I love the action-packed beginning! Chase scenes are always good. My question is, though: what is a Watcher and what is a Hunter? I mean, I know it's the way beginning, and I'm sure it gets explained later, but the only hint we get of what the characters look like is the word "Angel" in the title. For the people who know what angels look like, that works. Maybe make it clear that it's a person with wings, because in a fantasy it could look like anything. They could be bird people. You never know.ReplyDelete
Also, what does a Watcher even do? That would be cool to know, too.
Anyways, those were my thoughts.
I like how this starts out, but I lack the vocabulary -WATCHER/HUNTER. I would like to know what these two things consists of. I felt cheated out of this conversation and I withdrew from the story. I definitely liked the beginning. I am sorry, but I got lost.ReplyDelete
I love the feel of the story so far. If I were you, I might be tempted to start the story at: Footsteps drum behind me... Drop us immediately into the action and then tell us who's chasing him and why. I'm definitely hooked and I'd keep reading!ReplyDelete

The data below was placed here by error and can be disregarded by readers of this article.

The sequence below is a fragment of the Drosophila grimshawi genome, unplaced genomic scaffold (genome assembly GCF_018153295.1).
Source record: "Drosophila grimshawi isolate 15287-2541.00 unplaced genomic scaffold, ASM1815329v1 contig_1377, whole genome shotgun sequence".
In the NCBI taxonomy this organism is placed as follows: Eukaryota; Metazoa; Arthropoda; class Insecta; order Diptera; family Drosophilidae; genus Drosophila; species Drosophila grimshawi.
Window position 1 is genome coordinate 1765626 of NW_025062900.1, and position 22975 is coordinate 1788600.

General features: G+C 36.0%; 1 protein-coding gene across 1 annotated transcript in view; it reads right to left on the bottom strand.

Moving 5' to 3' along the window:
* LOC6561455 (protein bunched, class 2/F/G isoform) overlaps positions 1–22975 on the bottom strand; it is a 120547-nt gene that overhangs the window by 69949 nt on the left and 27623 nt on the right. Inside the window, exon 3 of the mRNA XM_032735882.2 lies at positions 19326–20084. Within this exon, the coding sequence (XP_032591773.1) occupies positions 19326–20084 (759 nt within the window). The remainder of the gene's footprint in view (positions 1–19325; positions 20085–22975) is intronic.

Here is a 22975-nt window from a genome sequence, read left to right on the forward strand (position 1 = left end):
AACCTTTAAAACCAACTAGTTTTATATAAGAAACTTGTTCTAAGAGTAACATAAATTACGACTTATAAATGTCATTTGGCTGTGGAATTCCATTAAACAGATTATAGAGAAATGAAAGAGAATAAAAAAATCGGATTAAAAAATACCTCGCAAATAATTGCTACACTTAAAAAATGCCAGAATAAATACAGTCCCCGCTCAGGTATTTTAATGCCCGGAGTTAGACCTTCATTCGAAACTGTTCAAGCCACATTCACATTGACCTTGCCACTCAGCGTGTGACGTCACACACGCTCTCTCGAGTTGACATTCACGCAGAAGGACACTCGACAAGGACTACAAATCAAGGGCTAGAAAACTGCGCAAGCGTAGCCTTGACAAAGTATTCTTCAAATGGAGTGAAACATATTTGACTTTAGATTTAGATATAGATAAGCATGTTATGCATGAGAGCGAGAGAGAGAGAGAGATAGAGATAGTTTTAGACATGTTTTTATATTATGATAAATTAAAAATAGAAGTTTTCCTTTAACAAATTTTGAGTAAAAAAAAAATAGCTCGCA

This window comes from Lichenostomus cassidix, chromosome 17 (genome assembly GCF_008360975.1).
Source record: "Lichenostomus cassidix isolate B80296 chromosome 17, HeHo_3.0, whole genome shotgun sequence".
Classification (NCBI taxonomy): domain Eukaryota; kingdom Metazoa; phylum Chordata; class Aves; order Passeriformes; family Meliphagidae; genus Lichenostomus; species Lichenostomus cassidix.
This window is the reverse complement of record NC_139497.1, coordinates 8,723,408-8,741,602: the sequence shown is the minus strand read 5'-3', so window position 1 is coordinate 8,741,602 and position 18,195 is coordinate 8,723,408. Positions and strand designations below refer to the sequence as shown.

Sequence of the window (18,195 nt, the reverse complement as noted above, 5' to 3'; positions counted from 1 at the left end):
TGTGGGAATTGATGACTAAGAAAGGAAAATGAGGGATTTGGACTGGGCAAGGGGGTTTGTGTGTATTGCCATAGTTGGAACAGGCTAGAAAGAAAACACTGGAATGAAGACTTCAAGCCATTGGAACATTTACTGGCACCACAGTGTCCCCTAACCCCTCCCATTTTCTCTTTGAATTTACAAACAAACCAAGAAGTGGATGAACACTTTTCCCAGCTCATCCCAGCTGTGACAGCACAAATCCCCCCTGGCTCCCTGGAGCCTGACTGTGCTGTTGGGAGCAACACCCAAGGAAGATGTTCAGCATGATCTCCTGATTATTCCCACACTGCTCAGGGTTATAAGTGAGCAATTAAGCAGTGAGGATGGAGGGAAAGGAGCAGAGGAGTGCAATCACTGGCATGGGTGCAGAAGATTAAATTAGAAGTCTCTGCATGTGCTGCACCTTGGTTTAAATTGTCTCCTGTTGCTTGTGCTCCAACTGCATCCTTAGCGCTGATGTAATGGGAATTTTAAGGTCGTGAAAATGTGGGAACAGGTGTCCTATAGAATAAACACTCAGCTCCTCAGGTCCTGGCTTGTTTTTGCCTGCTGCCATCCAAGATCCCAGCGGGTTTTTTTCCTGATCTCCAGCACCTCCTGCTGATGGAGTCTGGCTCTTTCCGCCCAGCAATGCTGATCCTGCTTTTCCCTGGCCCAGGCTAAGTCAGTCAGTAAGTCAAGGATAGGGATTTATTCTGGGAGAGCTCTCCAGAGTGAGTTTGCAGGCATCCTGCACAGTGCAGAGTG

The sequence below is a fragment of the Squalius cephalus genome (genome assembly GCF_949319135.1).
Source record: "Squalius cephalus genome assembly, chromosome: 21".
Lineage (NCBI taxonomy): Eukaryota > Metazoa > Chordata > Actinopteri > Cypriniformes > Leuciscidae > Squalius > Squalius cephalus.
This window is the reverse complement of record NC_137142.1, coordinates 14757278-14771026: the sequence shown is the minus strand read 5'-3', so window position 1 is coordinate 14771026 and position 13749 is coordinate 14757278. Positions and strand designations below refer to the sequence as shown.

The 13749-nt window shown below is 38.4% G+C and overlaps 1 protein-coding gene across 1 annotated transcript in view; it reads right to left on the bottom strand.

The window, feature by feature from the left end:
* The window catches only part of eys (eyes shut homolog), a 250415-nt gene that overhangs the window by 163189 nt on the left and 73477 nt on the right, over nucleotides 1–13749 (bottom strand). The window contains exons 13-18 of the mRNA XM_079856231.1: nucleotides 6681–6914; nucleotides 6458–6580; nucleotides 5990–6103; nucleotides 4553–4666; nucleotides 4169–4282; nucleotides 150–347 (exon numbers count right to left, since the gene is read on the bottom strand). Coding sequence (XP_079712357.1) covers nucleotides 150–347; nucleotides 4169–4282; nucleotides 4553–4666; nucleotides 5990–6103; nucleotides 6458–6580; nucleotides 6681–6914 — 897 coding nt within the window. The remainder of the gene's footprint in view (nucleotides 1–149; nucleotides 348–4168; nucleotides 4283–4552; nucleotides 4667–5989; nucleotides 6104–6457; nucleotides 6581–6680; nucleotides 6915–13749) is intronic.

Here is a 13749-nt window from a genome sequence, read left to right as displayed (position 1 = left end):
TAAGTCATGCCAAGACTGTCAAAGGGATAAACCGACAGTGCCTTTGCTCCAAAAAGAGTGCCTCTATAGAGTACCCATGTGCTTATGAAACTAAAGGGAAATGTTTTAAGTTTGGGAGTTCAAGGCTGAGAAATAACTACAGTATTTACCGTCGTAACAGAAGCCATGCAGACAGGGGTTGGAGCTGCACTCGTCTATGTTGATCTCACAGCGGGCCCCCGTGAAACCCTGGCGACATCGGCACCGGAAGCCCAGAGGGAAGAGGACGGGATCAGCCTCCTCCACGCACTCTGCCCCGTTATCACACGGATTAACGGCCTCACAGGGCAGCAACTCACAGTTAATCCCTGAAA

The opening line's great and draws the reader in right away. I do agree with the comments above that the past tense pulled me out of the story a little, as did the use of "Hunters" and "Watchers" - I think starting at "Footsteps drum..." would bring the reader into the more immediate action. Great descriptions toward the end, though, and I'd definitely read on!ReplyDelete
"I should have known Bethlehem was nothing but bad news." --FANTASTIC hook.ReplyDelete
"Dark, decrepit Rust Belt cities are never good places for Watchers." --Still hooked. Really intrigued.
"I’d finally caught a damned break." --Something about the divine juxtaposed with the "damned" is just perfect. Don't cut that word!
"Yeah, well. Now I’ve got six Hunters behind me again." --I'd like a sentence describing the scene. You don't necessarily need to say that MC turns, b/c it is implied, but what does he or she see? What do they look like? How are the moving? Walking? Hurriedly? Conspiratorially? Meekly? What are they wearing? He recognizes them as Hunters, but is there something about their appearance that can help me identify them as Hunters, too? Red scarves? Horns?
"I glance over my shoulder." --Again? IMHO it was implied at "Yeah, well."
"Fresh adrenaline scalds my veins." --I think "scalds" is overkill.
"The band is fanning out, only a few hundred feet away." --Great word choices throughout. Terrific descriptions. Don't know much about the MC but I like and care about him.